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3 out of 53 out of 53 out of 53 out of 53 out of 5 3.00 (1,870 ratings) (rate this audio book) Author: Shalom Auslander Narrator: Shalom Auslander Publisher: Penguin Random House Format: Unabridged Audiobook Delivery: Instant Download Audio Length: Release Date: January 2012 ISBN: 9781101538746
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The rural town of Stockton, New York, is famous for nothing: No one was born there, no one died there, nothing of any historical import at all has ever happened there, which is why Solomon Kugel, like other urbanites fleeing their pasts and histories, decided to move his wife and young son there. To begin again. To start anew. But it isn't quite working out that way. His ailing mother stubbornly holds on to life, and won't stop reminiscing about the Nazi concentration camps she never actually suffered through. To complicate matters further, some lunatic is burning down farmhouses just like the one he bought. And when, one night, Kugel discovers history-a living, breathing, thought-to-be-dead specimen of history-hiding upstairs in his attic, bad quickly becomes worse.

The critically acclaimed writer Shalom Auslander's debut novel is a hilarious and disquieting examination of the burdens and abuse of history, propelled with unstoppable rhythm and filled with existential musings and mordant wit. It is a comic and compelling story of the hopeless longing to be free of those pasts that haunt our every present.

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Quotes & Awards

  • A virtuoso humorist, and a brave one: beware Shalom Auslander; he will make you laugh until your heart breaks. New York Times Book Review
  • A caustic comic tour de force. NPR
  • Poisonously funny…. Like an unintentional bark of laughter at a funeral. Entertainment Weekly
  • Staggeringly nervy… Other fiction writers have gotten this fresh with Anne Frank. But they don’t get much funnier… [Auslander] is an absurdist with a deep sense of gravitas… It’s a tall order for Mr. Auslander to raise an essentially comic novel to this level of moral contemplation. Yet Hope: A Tragedy succeeds shockingly well. New York Times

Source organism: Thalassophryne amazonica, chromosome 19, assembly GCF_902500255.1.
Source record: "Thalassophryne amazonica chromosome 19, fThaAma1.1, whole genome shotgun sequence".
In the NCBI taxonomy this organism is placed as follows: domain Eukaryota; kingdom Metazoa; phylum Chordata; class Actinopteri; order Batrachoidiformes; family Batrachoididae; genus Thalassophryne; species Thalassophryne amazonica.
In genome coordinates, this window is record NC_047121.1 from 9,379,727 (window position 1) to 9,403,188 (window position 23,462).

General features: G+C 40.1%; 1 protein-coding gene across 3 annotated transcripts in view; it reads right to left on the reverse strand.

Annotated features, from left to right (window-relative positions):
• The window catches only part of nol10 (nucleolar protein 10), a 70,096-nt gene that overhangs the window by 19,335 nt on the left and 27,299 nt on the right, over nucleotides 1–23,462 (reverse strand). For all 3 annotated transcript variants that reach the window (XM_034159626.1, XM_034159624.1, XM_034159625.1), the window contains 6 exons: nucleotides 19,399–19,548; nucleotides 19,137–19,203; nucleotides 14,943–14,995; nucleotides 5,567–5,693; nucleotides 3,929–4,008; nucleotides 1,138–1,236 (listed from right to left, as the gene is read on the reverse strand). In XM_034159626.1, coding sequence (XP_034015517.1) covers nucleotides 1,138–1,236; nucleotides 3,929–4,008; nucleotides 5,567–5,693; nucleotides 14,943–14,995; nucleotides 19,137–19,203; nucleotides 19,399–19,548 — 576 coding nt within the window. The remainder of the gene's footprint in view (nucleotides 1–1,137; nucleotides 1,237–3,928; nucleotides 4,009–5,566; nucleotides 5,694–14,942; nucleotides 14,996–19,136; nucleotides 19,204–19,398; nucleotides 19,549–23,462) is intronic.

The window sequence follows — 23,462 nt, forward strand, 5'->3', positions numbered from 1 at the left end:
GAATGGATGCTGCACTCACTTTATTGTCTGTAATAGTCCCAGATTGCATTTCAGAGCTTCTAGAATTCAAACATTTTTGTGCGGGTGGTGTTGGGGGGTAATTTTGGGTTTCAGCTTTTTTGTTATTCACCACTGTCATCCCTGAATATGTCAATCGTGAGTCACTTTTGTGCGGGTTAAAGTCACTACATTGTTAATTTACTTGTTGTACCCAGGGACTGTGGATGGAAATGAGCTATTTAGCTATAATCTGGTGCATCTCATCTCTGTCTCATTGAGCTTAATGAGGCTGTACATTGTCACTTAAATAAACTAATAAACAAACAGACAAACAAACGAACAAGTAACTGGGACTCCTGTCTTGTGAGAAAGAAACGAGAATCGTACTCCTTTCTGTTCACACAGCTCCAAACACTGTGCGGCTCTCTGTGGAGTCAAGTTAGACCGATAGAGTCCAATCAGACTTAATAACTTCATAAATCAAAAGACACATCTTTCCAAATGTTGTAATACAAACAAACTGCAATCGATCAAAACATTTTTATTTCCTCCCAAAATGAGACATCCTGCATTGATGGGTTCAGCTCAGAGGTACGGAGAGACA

• Shalom Auslander writes like some contemporary comedic Jeremiah, thundering warnings of disaster and retribution. What makes him so terrifyingly funny is that he isn’t joking. Howard Jacobson, author of The Finkler Question and winner of the Man Booker Prize
  • A wonderful, twisted, transgressive, heartbreaking, true, and hugely funny book. It will make very many people very angry. It will also make very many people very happy. A. L. Kennedy, author of Day
  • Can the darkest events of the twentieth century and of all human history be used to show the folly of hope? And can the result be so funny that you burst out laughing again and again? If you doubt this is possible, read Hope: A Tragedy. You won’t regret it. John Gray, author of Straw Dogs: Thoughts on Humans and Other Animals

     


  • “Staggeringly nervy…Other fiction writers have gotten this fresh with Anne Frank. But they don’t get much funnier…It’s a tall order for Mr. Auslander to raise an essentially comic novel to this level of moral contemplation. Yet Hope: A Tragedy succeeds shockingly well.”

    New York Times

  • “A caustic comic tour de force.”

    NPR

  • “Grimly comic…relentlessly entertaining.”

    Boston Globe

  • “Blends tragedy, comedy, and satire in the mold of Samuel Beckett and Franz Kafka.”

    Wall Street Journal

  • “Very funny; there is something very Wile E. Coyote about the ridiculous oppression that pursues Kugel…Vivid and very hard to stop thinking about.”

    Forward

  • One of the 2012 Kirkus Reviews’ Best Books for Fiction
  • Winner of an AudioFile Earphones Award
  • An 2012 eMusic Best Audiobook of the Year
  • One of the 2012 New York Times Book Review 100 Notable Books for Fiction

Listener Opinions

  • 5 out of 55 out of 55 out of 55 out of 55 out of 5 Jason | 2/19/2014

    " It's so refreshing to read a book that is able to look at the favorite human pastimes of tragic neuroses, man's search for meaning, and self-martyrdom with such an unabashed eye and keen wit. Auslander picks through our assumed self-importance and shoves it back in our faces with a sideways glance implying: "What do you make of this mess? This piousness is our mess, isn't it? Let's explore the consequences of such a diet." "

  • 4 out of 54 out of 54 out of 54 out of 54 out of 5 Chaitra | 2/7/2014

    " Tragedy this was. I realize this is satire of Holocaust porn, but I don't think I'm even qualified to either commend it or decry it. Without judging its subject matter and keeping only Kugel's mental state in mind, this was a great, fun read. But, how depressing, even as it was highly entertaining. All that fixation about last words. Poor, poor Kugel - with a mother like that he never had a chance. "